And the same is true for the Church, or at least should be. Individually, we might be patriots, in the way Jeremiah was. But patriotism is never our highest value; the calling is. No nation can ever claim our total allegiance. No nation can ever claim to come first, because the God's kingdom and his righteousness already do. The Church is given oversight over nations, oversight over administrations, insofar – and just insofar – as God puts his words in our mouth (Jeremiah 1:9-10).
And so the Church has to be ready to carry out her calling. There will be times she has to relay the word of God in a way that will “pluck up,” or “break down,” or possibly even “destroy” or “overthrow” the earthly powers in our land. There will be times that her message has to be one of correction, one of rebuke, one of speaking God's truth to man's power. And whatever our personal inclinations, we cannot afford to be a bunch of yes-men or yes-women, like the false prophets whom Jeremiah opposed, whose main function was to rubber-stamp the king's folly and to tell the people what they wanted to hear. One weakness of the American church in our time is that, because we so often haven't maintained Jeremiah's critical distance, we've acted more like the false prophets – we've been partisans of certain leaders and their agendas, we've bought into their mantras, and so we've lost credibility to speak God's word with God's authority. We can't afford that loss. We need to be like Jeremiah.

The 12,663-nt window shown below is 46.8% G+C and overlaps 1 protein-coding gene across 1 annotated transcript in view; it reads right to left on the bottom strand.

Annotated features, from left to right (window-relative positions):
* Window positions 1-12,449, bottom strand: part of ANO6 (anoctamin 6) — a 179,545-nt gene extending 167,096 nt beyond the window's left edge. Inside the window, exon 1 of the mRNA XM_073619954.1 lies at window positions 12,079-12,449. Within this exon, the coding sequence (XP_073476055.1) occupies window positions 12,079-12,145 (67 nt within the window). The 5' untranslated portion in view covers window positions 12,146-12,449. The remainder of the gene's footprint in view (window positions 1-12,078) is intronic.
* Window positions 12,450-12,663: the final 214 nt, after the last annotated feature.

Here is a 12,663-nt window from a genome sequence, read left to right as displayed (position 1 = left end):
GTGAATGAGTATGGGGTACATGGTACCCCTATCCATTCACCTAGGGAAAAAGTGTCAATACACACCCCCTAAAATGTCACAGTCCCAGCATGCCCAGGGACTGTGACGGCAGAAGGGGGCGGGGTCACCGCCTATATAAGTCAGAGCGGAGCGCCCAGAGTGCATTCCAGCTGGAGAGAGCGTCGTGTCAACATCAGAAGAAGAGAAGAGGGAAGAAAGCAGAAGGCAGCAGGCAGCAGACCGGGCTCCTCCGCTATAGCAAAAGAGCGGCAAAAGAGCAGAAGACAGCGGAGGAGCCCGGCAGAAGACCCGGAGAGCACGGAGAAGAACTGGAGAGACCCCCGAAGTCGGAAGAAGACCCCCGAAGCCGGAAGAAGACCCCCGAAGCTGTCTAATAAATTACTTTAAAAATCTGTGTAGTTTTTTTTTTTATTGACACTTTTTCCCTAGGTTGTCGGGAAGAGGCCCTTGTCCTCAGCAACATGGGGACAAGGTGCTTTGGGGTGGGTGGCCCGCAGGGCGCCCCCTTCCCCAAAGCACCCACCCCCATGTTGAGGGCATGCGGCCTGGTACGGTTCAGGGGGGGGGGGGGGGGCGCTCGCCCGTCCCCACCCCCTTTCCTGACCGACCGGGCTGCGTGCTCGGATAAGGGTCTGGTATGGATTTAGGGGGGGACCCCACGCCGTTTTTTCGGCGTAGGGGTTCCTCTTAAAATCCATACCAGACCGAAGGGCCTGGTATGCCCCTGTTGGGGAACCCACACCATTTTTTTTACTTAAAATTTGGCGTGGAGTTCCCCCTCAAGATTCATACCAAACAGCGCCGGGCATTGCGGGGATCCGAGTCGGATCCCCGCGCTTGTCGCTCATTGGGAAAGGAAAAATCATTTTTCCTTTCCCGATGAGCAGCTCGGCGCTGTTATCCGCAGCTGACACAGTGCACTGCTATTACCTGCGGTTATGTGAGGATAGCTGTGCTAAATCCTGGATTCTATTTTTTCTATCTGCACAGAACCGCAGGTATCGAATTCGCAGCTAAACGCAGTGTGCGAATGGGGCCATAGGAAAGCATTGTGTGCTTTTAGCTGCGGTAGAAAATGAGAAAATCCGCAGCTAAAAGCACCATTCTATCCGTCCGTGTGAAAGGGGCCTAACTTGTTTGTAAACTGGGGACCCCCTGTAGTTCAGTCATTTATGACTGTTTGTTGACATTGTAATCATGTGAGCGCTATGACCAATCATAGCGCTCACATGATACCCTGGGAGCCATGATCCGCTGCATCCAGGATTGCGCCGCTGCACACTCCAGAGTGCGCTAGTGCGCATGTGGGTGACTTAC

There will also be times when the Church has to relay the word of God in a way that will “build” and “plant.” That's the more enjoyable role, and I'm sure Jeremiah wished he'd lived in a time where he could've done more of it. But there will be times that the Church's message has to be one of thanks, one of encouragement, one of gentle affirmation, where we see leaders in society doing something truly and clearly right, in the light of God's word. So far as this nation is concerned, I hope, we should all hope, that we get to do plenty of this.
So the Church, in her oversight, will at times be given God's word to encourage and affirm, and at times given God's word to correct and rebuke, any nation – including this one – and any administration – including the one now beginning the task of governing. Like Jeremiah, we're given strength to speak this word to “kings” – in other words, those at the very top, the highest positions in the land. We're given strength to speak this word to “officials,” or “princes” – in other words, all the rest of our elected leaders. We're given strength to speak this word to “priests” – in other words, opinion-makers who teach their varying points of view. And we've been given strength to speak this word to “the people of the land” (Jeremiah 1:18).
And what word has God given us? It's the truth of the gospel. It's the story of God's love, which became most visible when his Word descended to earth and became wrapped in human flesh as a man, Christ Jesus, who showed love and compassion, who announced the truth of God, who died to break the chains of sin, who rose to restore the life of God to us, who called us together and commissioned us and then ascended into his Father's presence. And that same Jesus is Lord and Judge. He was King over all nations a week ago during the last American administration. He's King over all nations now during this administration. He'll be King over all nations when this administration ends, and even when America ends. And when he returns, all the flags of all the nations, and all the crowns and seals of all their presidents and prime ministers and princes, will be laid on the ground at his feet. Jesus Christ and his kingdom are first, and he is over all and in all. No one can dethrone this King of Kings and Lord of Lords, thanks be to God!